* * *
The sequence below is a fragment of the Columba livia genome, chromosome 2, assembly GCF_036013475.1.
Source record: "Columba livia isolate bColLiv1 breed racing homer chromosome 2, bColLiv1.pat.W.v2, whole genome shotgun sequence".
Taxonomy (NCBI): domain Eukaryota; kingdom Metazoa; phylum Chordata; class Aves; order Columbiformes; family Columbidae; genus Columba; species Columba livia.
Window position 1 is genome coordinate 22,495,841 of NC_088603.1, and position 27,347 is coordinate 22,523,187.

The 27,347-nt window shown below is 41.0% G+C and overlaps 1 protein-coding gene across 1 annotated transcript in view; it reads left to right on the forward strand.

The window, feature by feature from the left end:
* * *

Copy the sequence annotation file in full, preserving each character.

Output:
The sequence below is a fragment of the Columba livia genome, chromosome 2, assembly GCF_036013475.1.
Source record: "Columba livia isolate bColLiv1 breed racing homer chromosome 2, bColLiv1.pat.W.v2, whole genome shotgun sequence".
Taxonomy (NCBI): domain Eukaryota; kingdom Metazoa; phylum Chordata; class Aves; order Columbiformes; family Columbidae; genus Columba; species Columba livia.
Window position 1 is genome coordinate 22,495,841 of NC_088603.1, and position 27,347 is coordinate 22,523,187.

The 27,347-nt window shown below is 41.0% G+C and overlaps 1 protein-coding gene across 1 annotated transcript in view; it reads left to right on the forward strand.

The window, feature by feature from the left end: